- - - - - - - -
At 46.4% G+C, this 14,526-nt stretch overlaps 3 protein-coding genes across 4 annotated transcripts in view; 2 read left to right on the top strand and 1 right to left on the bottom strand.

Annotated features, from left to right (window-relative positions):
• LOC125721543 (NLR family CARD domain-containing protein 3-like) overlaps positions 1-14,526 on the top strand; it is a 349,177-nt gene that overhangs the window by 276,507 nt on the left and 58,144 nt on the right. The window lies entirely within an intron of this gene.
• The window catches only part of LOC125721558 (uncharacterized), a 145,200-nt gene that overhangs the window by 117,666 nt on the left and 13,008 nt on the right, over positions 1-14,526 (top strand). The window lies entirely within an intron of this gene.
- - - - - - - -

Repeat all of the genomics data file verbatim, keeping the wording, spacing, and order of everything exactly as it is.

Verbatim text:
At 46.4% G+C, this 14,526-nt stretch overlaps 3 protein-coding genes across 4 annotated transcripts in view; 2 read left to right on the top strand and 1 right to left on the bottom strand.

Annotated features, from left to right (window-relative positions):
• LOC125721543 (NLR family CARD domain-containing protein 3-like) overlaps positions 1-14,526 on the top strand; it is a 349,177-nt gene that overhangs the window by 276,507 nt on the left and 58,144 nt on the right. The window lies entirely within an intron of this gene.
• The window catches only part of LOC125721558 (uncharacterized), a 145,200-nt gene that overhangs the window by 117,666 nt on the left and 13,008 nt on the right, over positions 1-14,526 (top strand). The window lies entirely within an intron of this gene.